I grew up in the slums (Barrio Unión) of Caracas, Venezuela. My parents were missionaries who taught my siblings and me the importance of kindness and service to those who were less fortunate.
We didn’t have much growing up, but whatever we had we always shared with others. We set out to be that family that helped out, making compassion one of our key core values.
Kindness—the value of serving others, being aware of who has less than me and helping them—was cemented in who I became. It has become one of my two key staples of my “personal brand” and has been passed down to my kids.
My brand is also feminine. When you look up the word feminine, you see words such as gentleness, empathy, caring, sensitivity, and sweetness.
My mom raised me as a feminist and wanted to make sure that I became a strong, self-sufficient woman who—for example—didn’t even let men open doors for me.
I’m all for gender equality. And I also believe that we depend on other humans, and that we will always need to depend on others to achieve our success. I am meant to thrive with those around me, and femininity empowers me to say that I’m going to be dependent on my tribe.
I have two teenage boys, and my intent is to raise gentlemen. Yes, I can open my door, but I love when my sons or husband does it for me. Femininity is not about capability. I am guided by the philosophy that we shouldn’t do it alone.
“If you can’t love yourself, you can’t be in this harmonious place to share your brand.”
In my first role at Microsoft, I came in as a force to show I was a strong woman. However, I was always open to the idea of serving others and letting them serve me, which is a part of being both feminine and kind. This combination was confusing to people at times, but ultimately it was all about me staying strong to keep my brand evolving and staying my course.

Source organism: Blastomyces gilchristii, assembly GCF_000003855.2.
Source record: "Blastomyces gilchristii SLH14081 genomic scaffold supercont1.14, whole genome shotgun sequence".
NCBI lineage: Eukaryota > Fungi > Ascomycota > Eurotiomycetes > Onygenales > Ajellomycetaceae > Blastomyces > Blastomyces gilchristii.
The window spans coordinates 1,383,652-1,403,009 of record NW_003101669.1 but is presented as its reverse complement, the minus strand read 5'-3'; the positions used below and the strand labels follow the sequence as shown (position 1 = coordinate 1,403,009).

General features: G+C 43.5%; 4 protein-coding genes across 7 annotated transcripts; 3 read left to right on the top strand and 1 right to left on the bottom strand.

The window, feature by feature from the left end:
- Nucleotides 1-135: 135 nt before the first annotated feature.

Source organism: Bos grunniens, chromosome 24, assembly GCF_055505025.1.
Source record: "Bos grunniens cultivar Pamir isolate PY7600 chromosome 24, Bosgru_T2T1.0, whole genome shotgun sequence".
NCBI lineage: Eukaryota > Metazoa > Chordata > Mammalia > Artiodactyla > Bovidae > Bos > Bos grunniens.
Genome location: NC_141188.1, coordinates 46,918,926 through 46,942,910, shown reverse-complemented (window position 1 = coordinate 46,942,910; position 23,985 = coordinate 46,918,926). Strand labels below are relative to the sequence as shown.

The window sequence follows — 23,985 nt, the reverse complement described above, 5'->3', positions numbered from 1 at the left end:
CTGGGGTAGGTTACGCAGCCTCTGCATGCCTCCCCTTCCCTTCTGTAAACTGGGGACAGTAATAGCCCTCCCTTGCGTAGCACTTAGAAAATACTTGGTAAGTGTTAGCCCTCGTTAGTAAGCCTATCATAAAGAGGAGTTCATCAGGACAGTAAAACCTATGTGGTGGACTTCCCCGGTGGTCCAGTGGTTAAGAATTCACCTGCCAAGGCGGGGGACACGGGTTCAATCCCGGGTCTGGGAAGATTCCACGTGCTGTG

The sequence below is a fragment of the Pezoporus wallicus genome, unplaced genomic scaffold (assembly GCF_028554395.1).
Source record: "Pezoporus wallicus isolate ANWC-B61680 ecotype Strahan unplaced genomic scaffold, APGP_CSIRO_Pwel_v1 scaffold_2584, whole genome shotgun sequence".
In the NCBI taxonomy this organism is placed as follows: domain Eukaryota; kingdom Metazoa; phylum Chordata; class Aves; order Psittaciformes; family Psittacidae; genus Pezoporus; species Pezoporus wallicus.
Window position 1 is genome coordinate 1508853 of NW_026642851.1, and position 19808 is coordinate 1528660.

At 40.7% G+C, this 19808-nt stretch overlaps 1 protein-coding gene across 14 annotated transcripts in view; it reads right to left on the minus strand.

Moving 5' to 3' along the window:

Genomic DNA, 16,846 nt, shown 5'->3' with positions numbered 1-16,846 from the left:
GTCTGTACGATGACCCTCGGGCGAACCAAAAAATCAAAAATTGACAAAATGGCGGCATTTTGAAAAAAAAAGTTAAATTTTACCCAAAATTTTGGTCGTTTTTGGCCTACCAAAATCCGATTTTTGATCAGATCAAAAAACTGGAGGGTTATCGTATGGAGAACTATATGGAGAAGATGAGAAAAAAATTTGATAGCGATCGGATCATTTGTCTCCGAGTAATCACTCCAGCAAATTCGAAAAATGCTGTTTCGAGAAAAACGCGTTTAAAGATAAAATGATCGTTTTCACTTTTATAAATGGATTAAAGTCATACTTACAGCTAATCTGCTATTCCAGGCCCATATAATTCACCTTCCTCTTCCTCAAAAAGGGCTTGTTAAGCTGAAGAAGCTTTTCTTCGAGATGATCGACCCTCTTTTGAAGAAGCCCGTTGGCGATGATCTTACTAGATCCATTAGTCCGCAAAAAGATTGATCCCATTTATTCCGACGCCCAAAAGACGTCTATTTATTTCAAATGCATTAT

Now—on my current team and as a storyteller for IT Showcase—my brand is received as refreshing. I can look at every relationship very methodically and see how my personal branding impacts and influences because we are always impacting one another, everywhere we go and especially at work.
This is something I talk about with those I coach for personal branding. I have 15 mentees across the world, including some Microsoft employees. It has been a transformative experience for me to help them find their authentic selves.
I’ve found that it has been helpful for my mentees to approach their journey through three milestones. The first is learn yourself, which is a combination of three personality tests (i.e., Love Languages, Myers-Briggs, and Emergenetics) and a self-assessment of how you spend your time.
Then there’s liking yourself, which is aspirational of who you want to be in your brand. This can help you move from accepting to actually appreciating who you’re becoming.
And last there’s loving yourself. If you can’t love yourself, you can’t be in this harmonious place to share your brand. This milestone is truly the culmination of the process.
My goal is to make an impact and leave a positive legacy. I go into work constantly asking how I will make an impact. Did I make someone smile today?
Are you a Microsoft employee with a journey to share? Drop us a line from your work email at MicrosoftLife (at) microsoft.com.